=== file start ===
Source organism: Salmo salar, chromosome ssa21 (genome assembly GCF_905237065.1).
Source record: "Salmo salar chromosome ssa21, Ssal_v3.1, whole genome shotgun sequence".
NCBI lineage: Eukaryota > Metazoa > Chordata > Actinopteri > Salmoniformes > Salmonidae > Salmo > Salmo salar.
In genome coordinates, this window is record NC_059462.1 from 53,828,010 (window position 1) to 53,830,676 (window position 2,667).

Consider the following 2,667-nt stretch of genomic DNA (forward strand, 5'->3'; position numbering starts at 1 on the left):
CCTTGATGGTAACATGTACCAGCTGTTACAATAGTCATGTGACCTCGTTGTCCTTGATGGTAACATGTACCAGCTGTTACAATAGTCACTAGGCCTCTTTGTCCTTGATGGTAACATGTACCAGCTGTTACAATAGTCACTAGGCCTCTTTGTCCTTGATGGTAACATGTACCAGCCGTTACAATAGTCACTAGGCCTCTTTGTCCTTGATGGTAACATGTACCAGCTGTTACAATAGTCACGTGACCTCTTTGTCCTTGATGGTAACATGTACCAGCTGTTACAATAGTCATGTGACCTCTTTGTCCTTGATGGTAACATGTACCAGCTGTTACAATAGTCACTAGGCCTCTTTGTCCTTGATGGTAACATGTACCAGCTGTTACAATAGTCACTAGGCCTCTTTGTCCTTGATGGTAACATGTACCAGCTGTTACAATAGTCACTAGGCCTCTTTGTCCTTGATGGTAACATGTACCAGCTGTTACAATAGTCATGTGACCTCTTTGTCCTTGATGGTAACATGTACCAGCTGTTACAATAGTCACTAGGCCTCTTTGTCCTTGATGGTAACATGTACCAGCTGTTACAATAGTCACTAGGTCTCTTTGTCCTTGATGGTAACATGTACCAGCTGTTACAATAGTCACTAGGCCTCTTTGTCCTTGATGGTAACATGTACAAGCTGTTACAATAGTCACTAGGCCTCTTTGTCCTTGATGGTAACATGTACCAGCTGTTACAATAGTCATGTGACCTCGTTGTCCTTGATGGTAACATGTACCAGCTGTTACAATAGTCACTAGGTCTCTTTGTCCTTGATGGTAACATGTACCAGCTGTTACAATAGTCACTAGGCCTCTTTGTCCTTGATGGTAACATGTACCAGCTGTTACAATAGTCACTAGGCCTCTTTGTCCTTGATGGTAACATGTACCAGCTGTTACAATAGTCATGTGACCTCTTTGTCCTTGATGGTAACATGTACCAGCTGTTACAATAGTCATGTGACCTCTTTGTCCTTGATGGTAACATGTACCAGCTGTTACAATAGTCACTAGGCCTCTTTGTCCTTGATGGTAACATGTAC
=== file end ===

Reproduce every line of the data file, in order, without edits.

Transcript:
Source organism: Salmo salar, chromosome ssa21 (genome assembly GCF_905237065.1).
Source record: "Salmo salar chromosome ssa21, Ssal_v3.1, whole genome shotgun sequence".
NCBI lineage: Eukaryota > Metazoa > Chordata > Actinopteri > Salmoniformes > Salmonidae > Salmo > Salmo salar.
In genome coordinates, this window is record NC_059462.1 from 53,828,010 (window position 1) to 53,830,676 (window position 2,667).

Consider the following 2,667-nt stretch of genomic DNA (forward strand, 5'->3'; position numbering starts at 1 on the left):
CCTTGATGGTAACATGTACCAGCTGTTACAATAGTCATGTGACCTCGTTGTCCTTGATGGTAACATGTACCAGCTGTTACAATAGTCACTAGGCCTCTTTGTCCTTGATGGTAACATGTACCAGCTGTTACAATAGTCACTAGGCCTCTTTGTCCTTGATGGTAACATGTACCAGCCGTTACAATAGTCACTAGGCCTCTTTGTCCTTGATGGTAACATGTACCAGCTGTTACAATAGTCACGTGACCTCTTTGTCCTTGATGGTAACATGTACCAGCTGTTACAATAGTCATGTGACCTCTTTGTCCTTGATGGTAACATGTACCAGCTGTTACAATAGTCACTAGGCCTCTTTGTCCTTGATGGTAACATGTACCAGCTGTTACAATAGTCACTAGGCCTCTTTGTCCTTGATGGTAACATGTACCAGCTGTTACAATAGTCACTAGGCCTCTTTGTCCTTGATGGTAACATGTACCAGCTGTTACAATAGTCATGTGACCTCTTTGTCCTTGATGGTAACATGTACCAGCTGTTACAATAGTCACTAGGCCTCTTTGTCCTTGATGGTAACATGTACCAGCTGTTACAATAGTCACTAGGTCTCTTTGTCCTTGATGGTAACATGTACCAGCTGTTACAATAGTCACTAGGCCTCTTTGTCCTTGATGGTAACATGTACAAGCTGTTACAATAGTCACTAGGCCTCTTTGTCCTTGATGGTAACATGTACCAGCTGTTACAATAGTCATGTGACCTCGTTGTCCTTGATGGTAACATGTACCAGCTGTTACAATAGTCACTAGGTCTCTTTGTCCTTGATGGTAACATGTACCAGCTGTTACAATAGTCACTAGGCCTCTTTGTCCTTGATGGTAACATGTACCAGCTGTTACAATAGTCACTAGGCCTCTTTGTCCTTGATGGTAACATGTACCAGCTGTTACAATAGTCATGTGACCTCTTTGTCCTTGATGGTAACATGTACCAGCTGTTACAATAGTCATGTGACCTCTTTGTCCTTGATGGTAACATGTACCAGCTGTTACAATAGTCACTAGGCCTCTTTGTCCTTGATGGTAACATGTAC